WASHINGTON – A Food and Drug Administration (FDA) proposal to let medical device makers summarize malfunctions of certain products instead of filing a report for each incident has kicked off a debate over the public’s ability to judge safety.
Regulators and device industry representatives say the proposal is an efficiency measure limited to malfunctions that do not threaten lives or health and only involves the least risky devices on the market. Summaries that bundle “like events” into summary reports as the FDA proposes let the government, businesses and the public pick up on trends sooner, they say.
“I think it will be very good and not just for our members,” said Shaye Mandle, CEO of Medical Alley, the trade group representing Minnesota’s massive medical technology sector. “I think everybody wins.”
Currently, device makers must file individual reports of device problems with detailed narratives. Depending on the severity of the malfunction, those reports are due within five days or 30 days of a company learning about them from any source.
The move to quarterly filings of single report summaries concerns some patient advocates and those seeking more detailed public disclosure of device problems. They base their worry on existing FDA summary reporting programs that they say keep too many details secret.
“FDA already has difficulty keeping up with device reports that would generate corrective action in a timely manner,” said Jack Mitchell, director of health policy at the National Center for Health Research. “When companies have submitted summary reports in the past, it has resulted in less transparency, with neither FDA nor the public able to have access to adequate information about patients who have been seriously harmed by medical devices. This proposal would further weaken the current post-market safety surveillance system for devices, which is already passive and inadequate.”
Star Tribune investigations into current FDA summary reporting practices found that the agency allowed Medtronic to summarize a study that revealed more than 1,000 malfunctions of its Infuse bone graft in three sentences within a single “marker report” more than five years after the law required the company to reveal those adverse events individually. The FDA also redacted the total number of injuries and complications as a “trade secret” until the newspaper appealed the decision.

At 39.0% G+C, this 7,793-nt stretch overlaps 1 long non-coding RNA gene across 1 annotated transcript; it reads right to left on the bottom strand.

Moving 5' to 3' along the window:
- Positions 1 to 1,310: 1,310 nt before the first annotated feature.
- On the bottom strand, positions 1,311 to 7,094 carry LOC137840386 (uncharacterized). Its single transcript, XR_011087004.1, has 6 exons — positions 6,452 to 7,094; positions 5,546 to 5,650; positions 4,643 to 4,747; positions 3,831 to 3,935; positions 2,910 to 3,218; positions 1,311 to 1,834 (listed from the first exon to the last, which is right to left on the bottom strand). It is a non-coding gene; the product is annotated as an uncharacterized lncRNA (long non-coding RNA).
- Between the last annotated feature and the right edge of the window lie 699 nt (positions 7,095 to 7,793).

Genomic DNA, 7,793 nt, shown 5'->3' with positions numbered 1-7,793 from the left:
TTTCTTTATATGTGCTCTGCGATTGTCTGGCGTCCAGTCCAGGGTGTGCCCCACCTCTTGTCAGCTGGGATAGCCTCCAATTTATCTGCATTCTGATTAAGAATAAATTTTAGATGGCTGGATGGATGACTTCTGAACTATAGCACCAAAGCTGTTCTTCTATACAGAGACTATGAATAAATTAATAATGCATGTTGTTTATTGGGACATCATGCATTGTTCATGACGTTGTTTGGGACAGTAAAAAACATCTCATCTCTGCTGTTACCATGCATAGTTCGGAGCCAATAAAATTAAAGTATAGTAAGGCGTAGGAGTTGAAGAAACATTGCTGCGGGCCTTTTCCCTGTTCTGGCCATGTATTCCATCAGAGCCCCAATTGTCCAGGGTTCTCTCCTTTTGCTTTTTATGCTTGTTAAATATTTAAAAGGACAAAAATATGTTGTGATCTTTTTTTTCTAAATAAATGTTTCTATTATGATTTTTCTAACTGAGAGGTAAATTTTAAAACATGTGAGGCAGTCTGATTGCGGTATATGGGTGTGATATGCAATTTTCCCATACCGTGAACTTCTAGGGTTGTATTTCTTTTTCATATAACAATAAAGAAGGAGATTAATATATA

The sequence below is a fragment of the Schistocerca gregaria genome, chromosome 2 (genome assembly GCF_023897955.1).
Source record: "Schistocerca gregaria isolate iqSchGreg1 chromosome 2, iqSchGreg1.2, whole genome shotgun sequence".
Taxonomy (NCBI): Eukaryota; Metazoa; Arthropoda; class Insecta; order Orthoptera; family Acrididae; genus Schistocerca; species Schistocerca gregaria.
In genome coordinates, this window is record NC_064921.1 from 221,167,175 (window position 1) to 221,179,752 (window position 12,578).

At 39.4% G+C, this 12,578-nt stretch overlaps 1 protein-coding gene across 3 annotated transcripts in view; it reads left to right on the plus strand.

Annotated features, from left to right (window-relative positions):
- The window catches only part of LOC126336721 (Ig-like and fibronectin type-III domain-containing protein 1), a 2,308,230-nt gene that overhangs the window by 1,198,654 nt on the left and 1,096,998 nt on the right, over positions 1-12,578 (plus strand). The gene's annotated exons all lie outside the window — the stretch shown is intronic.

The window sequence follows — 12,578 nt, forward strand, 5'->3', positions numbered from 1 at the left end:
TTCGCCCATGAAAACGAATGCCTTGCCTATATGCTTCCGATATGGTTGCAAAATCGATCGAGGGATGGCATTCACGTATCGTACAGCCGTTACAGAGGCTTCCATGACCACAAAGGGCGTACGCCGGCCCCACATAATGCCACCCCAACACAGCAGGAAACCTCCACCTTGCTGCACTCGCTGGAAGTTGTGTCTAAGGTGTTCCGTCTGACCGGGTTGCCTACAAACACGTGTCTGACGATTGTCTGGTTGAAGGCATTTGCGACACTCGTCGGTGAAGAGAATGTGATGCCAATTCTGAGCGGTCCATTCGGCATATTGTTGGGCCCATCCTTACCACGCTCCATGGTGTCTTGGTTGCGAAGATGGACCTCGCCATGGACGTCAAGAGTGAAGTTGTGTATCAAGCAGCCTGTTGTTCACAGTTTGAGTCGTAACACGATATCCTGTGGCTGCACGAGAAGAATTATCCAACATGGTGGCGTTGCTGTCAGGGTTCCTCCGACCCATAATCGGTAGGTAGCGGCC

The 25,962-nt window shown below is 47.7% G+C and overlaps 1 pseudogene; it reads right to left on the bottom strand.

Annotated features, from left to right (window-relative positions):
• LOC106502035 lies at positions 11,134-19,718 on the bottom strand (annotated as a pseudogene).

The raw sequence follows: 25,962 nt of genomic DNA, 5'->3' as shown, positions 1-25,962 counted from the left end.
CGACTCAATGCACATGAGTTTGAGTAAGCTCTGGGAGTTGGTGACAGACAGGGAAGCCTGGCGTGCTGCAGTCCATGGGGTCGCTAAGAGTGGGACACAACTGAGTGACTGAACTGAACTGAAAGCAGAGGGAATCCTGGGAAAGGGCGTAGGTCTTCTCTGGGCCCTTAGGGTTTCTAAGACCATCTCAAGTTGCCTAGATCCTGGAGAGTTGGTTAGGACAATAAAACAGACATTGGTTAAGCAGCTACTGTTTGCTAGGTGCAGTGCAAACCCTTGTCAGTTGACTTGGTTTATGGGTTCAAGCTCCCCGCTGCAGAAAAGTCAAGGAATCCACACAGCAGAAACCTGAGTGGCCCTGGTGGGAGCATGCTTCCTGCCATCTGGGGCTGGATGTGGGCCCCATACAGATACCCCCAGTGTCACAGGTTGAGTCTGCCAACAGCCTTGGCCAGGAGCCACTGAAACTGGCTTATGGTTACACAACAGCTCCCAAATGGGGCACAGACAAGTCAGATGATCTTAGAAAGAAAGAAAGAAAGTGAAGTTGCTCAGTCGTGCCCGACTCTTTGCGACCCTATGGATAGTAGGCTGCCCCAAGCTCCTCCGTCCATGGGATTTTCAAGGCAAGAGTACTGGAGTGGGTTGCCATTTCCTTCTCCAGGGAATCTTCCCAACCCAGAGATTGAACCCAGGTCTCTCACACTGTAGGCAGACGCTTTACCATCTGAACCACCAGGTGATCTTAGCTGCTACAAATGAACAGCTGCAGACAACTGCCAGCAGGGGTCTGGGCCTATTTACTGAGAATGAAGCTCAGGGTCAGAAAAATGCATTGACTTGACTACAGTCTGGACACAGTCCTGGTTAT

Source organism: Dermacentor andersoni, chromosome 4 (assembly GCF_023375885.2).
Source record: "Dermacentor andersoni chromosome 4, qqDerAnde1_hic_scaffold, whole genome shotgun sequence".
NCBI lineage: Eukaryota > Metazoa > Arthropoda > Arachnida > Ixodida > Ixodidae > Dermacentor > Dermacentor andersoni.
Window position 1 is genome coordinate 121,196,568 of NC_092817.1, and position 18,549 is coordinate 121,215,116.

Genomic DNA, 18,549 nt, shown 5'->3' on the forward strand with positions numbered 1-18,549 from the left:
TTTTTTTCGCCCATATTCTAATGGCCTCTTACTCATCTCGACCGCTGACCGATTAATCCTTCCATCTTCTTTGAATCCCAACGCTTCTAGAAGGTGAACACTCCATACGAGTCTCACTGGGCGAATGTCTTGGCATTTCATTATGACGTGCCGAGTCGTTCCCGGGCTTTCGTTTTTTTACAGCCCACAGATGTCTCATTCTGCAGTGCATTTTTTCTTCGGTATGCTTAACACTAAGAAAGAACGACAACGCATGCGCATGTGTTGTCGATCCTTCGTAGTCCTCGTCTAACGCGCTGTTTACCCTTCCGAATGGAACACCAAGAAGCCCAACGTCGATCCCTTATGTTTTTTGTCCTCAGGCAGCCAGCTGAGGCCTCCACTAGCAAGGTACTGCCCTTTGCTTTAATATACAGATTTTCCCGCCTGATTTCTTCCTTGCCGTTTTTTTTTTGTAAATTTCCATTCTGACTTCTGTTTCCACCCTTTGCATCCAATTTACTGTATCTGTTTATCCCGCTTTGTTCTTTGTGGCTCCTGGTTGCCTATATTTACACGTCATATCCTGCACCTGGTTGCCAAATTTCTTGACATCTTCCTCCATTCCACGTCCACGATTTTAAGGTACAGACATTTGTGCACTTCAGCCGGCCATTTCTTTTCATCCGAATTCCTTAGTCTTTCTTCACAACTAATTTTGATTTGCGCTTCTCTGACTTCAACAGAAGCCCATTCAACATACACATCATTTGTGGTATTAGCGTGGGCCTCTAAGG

Medtronic says that it should have filed the data sooner, but says it misplaced the study for several years and reported it as soon as it was found. The company says it then complied with all requests the FDA made for information about the study.
Medtronic declined to comment on the new FDA summary program, deferring to its national trade group, the Advanced Medical Technology Association (AdvaMed).
In addition to letting Medtronic summarize overdue malfunction reports, the Star Tribune investigation discovered that the FDA has allowed other companies to offer limited, consolidated and sometimes redacted data on thousands of late individual malfunction reports through an informal process called “retrospective summary reporting.”
An FDA spokeswoman did not respond to a question about redactions. She said she could not speculate on whether individual products such as Infuse would qualify for the new summary reporting program, which lets companies that make products with certain device codes file quarterly reports in a summary format. Nor would she say how or if malfunctions resulting from non-FDA-approved uses of devices would be cataloged. Off-label use can be an issue. For instance, research has estimated that Infuse is used off-label 85 percent of the time.